I expect the highest caliber of customer service. Always. When I buy something, I want the highest quality product or service. I want exactly what my money paid for. While I don’t expect anything more, it also means that I am not settling for anything less.
Small businesses, I’ve found, tend to be really responsive to their customers needs. They realize that the customer is as crucial to the growth of the business as the talents of the business owner. Usually a phone call or email can get most problems solved.
In fact, about a month ago, I ordered a package from The Posh Peach, a women’s boutique in Columbus, GA that I stumbled upon the last time I visited my boyfriend. I’ve been following them on Instagram ever since. For many weeks, it was torturous following them and not buying anything. But then I saw the most perfect blue dress. I wanted it. Bad. Just look at it, how could anyone not want it?
I gave in and ordered it! And another. But then the package never came. Somewhere between Columbus, GA and me, the post office lost my package. I was so disappointed. I reached out to The Posh Peach and, two days later, I had a new package on its way to me. Granted, they had sold out of my perfect dress and its friend, I still got two amazing replacement dresses that are beautiful, including the one I’m wearing at my cousin’s rehearsal dinner, which you can see here. (Don’t I look like my Dad?)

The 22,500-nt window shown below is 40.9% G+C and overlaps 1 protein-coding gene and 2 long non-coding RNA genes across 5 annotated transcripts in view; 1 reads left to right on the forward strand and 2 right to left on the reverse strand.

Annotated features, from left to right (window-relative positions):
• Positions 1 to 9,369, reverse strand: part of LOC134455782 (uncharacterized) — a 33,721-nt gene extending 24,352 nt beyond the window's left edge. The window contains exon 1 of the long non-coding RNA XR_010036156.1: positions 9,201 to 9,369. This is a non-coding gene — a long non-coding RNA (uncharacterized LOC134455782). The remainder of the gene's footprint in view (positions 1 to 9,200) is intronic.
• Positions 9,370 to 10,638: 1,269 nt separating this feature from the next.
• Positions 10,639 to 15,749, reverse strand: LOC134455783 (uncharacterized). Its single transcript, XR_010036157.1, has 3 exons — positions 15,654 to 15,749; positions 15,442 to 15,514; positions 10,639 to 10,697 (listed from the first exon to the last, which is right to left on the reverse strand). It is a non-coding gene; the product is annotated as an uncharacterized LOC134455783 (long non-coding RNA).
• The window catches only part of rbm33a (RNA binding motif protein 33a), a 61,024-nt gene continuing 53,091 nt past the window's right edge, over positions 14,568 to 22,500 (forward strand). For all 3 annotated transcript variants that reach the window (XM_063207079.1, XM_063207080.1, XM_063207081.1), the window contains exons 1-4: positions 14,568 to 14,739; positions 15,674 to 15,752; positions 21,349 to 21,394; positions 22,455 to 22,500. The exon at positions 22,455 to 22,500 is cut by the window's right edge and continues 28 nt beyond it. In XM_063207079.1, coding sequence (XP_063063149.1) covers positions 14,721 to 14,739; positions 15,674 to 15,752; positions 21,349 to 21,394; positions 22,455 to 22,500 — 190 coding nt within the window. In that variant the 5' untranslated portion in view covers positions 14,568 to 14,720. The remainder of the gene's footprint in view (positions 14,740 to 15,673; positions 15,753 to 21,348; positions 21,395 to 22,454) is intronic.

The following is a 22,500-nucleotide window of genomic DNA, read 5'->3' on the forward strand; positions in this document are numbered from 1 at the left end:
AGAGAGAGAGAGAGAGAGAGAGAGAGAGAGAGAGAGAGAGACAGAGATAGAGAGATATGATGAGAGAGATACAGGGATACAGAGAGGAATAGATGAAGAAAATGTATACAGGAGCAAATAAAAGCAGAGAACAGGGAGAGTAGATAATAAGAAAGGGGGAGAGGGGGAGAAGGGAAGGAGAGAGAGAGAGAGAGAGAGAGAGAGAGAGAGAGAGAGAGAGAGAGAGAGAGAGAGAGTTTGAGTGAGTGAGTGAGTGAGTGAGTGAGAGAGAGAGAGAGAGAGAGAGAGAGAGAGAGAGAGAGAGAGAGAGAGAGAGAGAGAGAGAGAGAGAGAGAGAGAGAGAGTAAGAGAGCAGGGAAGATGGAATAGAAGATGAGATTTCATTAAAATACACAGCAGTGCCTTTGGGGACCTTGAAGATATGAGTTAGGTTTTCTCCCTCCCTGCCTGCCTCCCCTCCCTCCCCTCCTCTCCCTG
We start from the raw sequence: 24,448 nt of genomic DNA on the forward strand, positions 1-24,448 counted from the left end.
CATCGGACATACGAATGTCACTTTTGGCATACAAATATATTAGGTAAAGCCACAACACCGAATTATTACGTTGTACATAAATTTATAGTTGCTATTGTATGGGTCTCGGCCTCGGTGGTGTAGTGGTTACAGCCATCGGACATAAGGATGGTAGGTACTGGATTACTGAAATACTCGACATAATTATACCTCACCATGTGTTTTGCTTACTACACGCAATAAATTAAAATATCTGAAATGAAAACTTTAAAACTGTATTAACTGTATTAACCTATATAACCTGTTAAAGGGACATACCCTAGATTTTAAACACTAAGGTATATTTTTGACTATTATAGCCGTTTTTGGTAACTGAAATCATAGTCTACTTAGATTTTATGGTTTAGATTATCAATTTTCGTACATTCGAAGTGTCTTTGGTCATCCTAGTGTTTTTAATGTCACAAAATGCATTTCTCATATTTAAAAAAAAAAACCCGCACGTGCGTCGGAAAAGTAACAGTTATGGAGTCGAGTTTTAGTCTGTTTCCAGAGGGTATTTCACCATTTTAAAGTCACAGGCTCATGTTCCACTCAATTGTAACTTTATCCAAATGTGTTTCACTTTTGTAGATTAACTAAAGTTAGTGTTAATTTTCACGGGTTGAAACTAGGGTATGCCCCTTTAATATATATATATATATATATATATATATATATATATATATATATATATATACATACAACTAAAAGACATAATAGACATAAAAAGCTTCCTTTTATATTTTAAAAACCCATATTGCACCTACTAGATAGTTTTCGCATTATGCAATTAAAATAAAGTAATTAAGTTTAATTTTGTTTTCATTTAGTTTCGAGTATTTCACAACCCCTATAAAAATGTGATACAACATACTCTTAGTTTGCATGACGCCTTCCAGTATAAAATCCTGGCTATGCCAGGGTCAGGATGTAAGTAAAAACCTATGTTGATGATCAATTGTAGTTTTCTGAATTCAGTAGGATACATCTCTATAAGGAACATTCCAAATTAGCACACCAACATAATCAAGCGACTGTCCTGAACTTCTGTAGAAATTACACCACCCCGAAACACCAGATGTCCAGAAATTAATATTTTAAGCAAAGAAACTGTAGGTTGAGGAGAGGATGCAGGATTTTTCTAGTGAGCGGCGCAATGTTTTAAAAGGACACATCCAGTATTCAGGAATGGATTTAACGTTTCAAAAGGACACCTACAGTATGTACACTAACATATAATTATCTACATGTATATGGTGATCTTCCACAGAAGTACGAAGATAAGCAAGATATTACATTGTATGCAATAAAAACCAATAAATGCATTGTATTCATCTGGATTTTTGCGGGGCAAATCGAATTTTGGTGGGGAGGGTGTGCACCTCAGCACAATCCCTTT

As great as The Posh Peach‘s customer service was, we know that every customer service experience isn’t like that even though it should be. This, my friends, is why we have Twitter shaming. And I firmly believe in it.
When JetBlue cancelled my flight two hours before it was supposed to take off, I was on the phone with one agent who tried to get me on a flight the next day and my sister was on the phone with another agent who was unapologetic about the flight cancellation, it was this tweet that got me on a flight later that day.
— Emilie Burke (@emilielimaburke) August 22, 2015
Jet Blue is not alone in my act of Twitter shaming. Comcast is often a target, as their service to my new apartment, royally sucks.
At this point, you’re probably thinking, Ugh, this girl sounds like a whiny little witch.
To which I’d respond, Sometimes, but not at this moment.
You see, companies big and small need to be responsive to their clients. They need to provide great customer service all the time. As an often-cited customer experience survey (Source) points out:
“That means that for every complaint that you receive there is a possibility that an average of 1,300 people will hear about at least one of those unhappy customers’ experiences.”
That means, Comcast and Jetblue, when I complain publicly to you, I am giving you the chance to fix the problem before I walk away. I want to be a loyal customer, I just need you to fulfill your end of the bargain.
There are lessons here that all of us in customer service can take.
- You work for your customer. Without them, there is no business.
- When given the chance to redeem yourself, take it. Second chances don’t come often.
- Imagine if you were on the other side of the phone call. Would you rather hear “I’m sorry the post office lost your package. Better luck next time?” or “No worries! Another is on its way.” No brainer there.
Have you had any crazy customer experience stories? Share them in the comments below!